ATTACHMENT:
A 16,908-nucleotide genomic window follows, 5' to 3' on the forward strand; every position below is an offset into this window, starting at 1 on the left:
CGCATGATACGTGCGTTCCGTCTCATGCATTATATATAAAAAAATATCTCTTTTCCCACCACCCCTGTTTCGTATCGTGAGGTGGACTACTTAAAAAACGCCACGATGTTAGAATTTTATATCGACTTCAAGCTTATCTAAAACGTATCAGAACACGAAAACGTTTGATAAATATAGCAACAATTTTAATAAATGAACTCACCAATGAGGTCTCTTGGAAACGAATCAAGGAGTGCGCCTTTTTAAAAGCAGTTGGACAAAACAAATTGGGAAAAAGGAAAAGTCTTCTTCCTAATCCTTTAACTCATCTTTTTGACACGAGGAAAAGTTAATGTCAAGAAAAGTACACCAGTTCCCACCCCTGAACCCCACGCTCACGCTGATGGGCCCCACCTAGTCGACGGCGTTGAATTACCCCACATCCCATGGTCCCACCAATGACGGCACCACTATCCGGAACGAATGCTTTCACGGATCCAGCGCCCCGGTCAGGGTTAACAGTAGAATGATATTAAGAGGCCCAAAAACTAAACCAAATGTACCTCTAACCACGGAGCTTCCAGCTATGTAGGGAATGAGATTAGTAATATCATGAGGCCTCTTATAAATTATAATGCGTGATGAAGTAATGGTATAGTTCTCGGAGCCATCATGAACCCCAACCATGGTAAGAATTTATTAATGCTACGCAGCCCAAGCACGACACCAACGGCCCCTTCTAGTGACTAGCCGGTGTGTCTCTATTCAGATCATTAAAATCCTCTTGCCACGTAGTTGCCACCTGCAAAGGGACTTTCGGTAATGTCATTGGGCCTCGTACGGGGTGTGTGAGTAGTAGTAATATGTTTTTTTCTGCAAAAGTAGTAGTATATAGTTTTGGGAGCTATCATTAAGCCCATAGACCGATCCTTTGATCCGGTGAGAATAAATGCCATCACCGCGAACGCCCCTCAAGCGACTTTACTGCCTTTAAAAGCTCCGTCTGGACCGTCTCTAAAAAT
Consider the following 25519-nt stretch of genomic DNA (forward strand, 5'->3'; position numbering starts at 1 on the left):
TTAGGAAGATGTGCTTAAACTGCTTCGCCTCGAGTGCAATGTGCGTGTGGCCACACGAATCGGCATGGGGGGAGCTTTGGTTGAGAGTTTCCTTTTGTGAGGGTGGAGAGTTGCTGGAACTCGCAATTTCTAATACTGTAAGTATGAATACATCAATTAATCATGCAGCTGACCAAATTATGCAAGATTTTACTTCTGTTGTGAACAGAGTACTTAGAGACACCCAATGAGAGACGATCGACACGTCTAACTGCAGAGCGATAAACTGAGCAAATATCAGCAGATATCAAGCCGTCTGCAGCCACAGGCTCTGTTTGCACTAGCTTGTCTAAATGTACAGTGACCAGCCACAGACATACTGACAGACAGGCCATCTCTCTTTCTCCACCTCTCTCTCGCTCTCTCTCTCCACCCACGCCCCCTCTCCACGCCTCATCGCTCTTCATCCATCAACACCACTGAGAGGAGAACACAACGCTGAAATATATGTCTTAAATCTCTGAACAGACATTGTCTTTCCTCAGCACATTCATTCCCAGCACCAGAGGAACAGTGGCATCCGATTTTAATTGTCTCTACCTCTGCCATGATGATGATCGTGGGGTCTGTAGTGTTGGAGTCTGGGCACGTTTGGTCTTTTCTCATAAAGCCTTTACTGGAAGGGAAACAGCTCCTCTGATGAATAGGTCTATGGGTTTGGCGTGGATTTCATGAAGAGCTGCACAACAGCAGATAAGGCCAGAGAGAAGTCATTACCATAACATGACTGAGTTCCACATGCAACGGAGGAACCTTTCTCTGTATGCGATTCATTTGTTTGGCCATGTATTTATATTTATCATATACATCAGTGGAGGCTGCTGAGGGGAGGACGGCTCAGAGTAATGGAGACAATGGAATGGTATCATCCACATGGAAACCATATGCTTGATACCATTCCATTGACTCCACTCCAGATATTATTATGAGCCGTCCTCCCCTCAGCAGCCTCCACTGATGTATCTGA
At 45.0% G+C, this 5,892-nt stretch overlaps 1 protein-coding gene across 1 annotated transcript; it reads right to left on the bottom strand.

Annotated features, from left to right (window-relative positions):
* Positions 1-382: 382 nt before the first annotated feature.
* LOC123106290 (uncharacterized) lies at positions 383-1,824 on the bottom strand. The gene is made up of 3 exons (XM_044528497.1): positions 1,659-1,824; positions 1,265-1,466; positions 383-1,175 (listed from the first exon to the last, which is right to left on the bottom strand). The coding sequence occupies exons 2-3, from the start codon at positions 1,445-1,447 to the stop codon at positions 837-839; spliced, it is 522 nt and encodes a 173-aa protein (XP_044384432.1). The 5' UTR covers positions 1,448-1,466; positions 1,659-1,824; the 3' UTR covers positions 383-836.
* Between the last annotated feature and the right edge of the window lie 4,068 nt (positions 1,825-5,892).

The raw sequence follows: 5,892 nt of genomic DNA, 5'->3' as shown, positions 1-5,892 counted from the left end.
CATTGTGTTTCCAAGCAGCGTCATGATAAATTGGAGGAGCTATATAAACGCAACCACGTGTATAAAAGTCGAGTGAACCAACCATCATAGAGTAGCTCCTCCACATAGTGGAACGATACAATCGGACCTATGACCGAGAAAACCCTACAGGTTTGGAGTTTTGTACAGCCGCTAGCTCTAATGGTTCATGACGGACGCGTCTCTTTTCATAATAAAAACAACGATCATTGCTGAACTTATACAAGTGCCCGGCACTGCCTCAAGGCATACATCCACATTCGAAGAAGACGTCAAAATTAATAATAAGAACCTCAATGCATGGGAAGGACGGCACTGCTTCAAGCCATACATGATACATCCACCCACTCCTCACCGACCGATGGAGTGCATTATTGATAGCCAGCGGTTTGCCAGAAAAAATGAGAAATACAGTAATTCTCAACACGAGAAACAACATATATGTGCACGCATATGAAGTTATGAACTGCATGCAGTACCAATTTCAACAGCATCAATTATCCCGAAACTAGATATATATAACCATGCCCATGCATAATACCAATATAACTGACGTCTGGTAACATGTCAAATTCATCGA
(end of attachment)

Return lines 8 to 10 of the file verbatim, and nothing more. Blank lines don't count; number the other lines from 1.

* LOC123106290 (uncharacterized) lies at positions 383-1,824 on the bottom strand. The gene is made up of 3 exons (XM_044528497.1): positions 1,659-1,824; positions 1,265-1,466; positions 383-1,175 (listed from the first exon to the last, which is right to left on the bottom strand). The coding sequence occupies exons 2-3, from the start codon at positions 1,445-1,447 to the stop codon at positions 837-839; spliced, it is 522 nt and encodes a 173-aa protein (XP_044384432.1). The 5' UTR covers positions 1,448-1,466; positions 1,659-1,824; the 3' UTR covers positions 383-836.
* Between the last annotated feature and the right edge of the window lie 4,068 nt (positions 1,825-5,892).

The raw sequence follows: 5,892 nt of genomic DNA, 5'->3' as shown, positions 1-5,892 counted from the left end.